Backing up the tweet were inter-provincial analyses of auto insurance costs prepared by the Manitoba and Saskatchewan governments, the Insurance Bureau of Canada and the Consumers’ Association of Canada, all of which put Ontario out front by far and all dismissed as fake news. Evidently, someone’s neighbour doesn’t pay the amount cited in the reports for premiums in Alberta.

By popularizing the term, some are making it mainstream.

Earlier this year, the B.C. Liberal party was looking for Digital Warriors to help that party “combat fake news.” Former independent MLA Vicki Huntington must have signed up. How else to explain her refuting the claim that the B.C. NDP had hacked the Liberal party’s website?

Someone else took issue with a New York Times article that IntegrityBC tweeted and replied fake news. My response: prove the facts are incorrect or unfollow us.

Harsh? Admittedly not one of my more diplomatic tweets, but it’s time to draw a line in the sand with those whose contribution to public debate is limited to the same two words. When facts challenge your opinion, then reexamine your opinion.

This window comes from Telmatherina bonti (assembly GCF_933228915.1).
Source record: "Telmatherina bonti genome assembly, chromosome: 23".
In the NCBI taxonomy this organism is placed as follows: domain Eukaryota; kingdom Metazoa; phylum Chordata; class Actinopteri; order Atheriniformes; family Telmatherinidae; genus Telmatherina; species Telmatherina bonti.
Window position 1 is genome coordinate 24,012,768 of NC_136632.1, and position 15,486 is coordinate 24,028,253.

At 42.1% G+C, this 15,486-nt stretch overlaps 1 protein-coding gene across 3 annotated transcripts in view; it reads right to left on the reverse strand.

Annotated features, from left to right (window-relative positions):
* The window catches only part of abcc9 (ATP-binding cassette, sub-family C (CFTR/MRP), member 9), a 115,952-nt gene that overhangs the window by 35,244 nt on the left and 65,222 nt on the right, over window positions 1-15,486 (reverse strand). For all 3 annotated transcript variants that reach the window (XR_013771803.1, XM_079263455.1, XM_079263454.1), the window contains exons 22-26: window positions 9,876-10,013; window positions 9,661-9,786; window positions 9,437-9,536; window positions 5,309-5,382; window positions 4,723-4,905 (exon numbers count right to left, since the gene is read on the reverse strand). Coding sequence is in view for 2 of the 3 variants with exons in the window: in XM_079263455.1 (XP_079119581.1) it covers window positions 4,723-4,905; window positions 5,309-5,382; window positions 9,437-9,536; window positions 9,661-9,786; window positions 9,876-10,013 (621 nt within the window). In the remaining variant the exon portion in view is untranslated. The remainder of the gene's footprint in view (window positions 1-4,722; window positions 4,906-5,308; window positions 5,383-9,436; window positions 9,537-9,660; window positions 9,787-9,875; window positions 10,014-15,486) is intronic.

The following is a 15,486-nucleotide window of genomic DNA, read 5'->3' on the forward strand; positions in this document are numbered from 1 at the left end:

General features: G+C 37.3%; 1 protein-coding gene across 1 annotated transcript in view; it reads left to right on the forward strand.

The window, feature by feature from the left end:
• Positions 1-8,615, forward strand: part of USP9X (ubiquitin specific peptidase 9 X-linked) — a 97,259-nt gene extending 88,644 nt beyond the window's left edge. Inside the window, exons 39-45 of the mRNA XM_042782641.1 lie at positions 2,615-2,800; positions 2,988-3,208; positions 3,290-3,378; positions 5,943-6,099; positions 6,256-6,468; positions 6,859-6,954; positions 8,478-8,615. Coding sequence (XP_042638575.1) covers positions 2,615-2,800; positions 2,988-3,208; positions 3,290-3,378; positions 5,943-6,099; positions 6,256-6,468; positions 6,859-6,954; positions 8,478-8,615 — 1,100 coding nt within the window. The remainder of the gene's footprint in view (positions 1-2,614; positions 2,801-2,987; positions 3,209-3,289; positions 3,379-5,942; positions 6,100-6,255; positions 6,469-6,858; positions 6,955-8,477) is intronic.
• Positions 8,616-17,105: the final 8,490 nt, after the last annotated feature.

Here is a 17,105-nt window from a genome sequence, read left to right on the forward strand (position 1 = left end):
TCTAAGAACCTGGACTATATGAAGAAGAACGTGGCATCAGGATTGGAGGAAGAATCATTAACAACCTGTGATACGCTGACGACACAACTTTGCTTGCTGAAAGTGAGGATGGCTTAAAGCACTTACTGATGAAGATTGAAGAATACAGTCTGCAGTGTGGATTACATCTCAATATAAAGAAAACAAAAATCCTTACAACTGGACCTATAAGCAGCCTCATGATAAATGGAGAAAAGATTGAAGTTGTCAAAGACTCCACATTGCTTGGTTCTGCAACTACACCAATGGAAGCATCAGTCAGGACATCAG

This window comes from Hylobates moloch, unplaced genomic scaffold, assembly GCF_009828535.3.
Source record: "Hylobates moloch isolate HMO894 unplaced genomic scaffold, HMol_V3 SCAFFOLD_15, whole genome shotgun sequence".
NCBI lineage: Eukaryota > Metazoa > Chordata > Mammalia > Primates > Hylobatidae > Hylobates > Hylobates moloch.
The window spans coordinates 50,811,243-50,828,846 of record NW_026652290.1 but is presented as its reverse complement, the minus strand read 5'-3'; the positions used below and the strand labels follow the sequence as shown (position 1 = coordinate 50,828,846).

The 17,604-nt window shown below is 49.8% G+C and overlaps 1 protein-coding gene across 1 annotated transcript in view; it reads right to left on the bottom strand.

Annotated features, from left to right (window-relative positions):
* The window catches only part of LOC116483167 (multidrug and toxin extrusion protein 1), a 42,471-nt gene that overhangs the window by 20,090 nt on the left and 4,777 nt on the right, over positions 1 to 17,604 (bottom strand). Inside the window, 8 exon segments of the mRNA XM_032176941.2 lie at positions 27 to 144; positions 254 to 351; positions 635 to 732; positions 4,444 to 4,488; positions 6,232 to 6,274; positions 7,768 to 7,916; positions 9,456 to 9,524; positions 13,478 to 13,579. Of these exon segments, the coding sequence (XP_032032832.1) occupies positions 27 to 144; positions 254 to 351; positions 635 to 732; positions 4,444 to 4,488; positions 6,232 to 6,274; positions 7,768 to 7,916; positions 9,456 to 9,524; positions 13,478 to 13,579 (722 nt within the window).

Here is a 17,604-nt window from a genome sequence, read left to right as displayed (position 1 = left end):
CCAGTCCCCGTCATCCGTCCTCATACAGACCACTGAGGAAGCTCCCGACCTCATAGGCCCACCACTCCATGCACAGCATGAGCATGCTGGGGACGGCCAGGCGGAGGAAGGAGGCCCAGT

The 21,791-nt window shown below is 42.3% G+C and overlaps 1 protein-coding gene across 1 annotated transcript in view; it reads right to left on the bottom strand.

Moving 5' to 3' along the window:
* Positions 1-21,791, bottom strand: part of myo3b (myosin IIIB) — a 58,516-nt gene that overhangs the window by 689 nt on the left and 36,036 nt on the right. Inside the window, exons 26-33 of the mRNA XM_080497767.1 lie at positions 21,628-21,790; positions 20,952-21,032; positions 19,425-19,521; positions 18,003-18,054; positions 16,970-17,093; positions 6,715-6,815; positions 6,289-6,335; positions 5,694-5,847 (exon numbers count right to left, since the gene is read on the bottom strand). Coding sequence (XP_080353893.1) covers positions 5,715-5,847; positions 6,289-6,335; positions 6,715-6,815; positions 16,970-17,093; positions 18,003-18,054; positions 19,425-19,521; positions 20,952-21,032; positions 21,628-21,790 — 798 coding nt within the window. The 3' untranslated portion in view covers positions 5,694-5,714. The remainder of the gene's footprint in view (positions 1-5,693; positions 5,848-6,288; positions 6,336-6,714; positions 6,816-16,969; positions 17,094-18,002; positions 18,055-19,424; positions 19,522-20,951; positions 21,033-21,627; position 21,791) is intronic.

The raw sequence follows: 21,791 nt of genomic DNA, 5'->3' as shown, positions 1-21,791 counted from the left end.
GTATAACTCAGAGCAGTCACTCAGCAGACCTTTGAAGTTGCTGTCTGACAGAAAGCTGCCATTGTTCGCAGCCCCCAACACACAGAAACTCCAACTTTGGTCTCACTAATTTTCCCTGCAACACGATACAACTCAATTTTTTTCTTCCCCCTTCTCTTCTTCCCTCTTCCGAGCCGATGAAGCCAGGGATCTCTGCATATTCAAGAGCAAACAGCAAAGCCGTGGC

In his farewell speech, former President Barack Obama noted: “For too many of us it’s become safer to retreat into our own bubbles …surrounded by people who share the same political outlook and never challenge our assumptions.

“And increasingly we become so secure in our bubbles that we start accepting only information, whether it’s true or not, that fits our opinions, instead of basing our opinions on the evidence … But without some common baseline of facts, without a willingness to admit new information and concede that your opponent might be making a fair point, and that science and reason matter, then we’re going to keep talking past each other.”

Maybe that’s why TheGoodGodAbove tweeted a new commandment: “thou shalt stop calling everything you don’t like ‘fake news!’ Thou shalt attain a firmer grip on reality.”

She has a point.

Dermod Travis is the executive director of IntegrityBC.

Just Posted

BC’s history with railways in new book

Iron Road West contains 500 historical illustrations.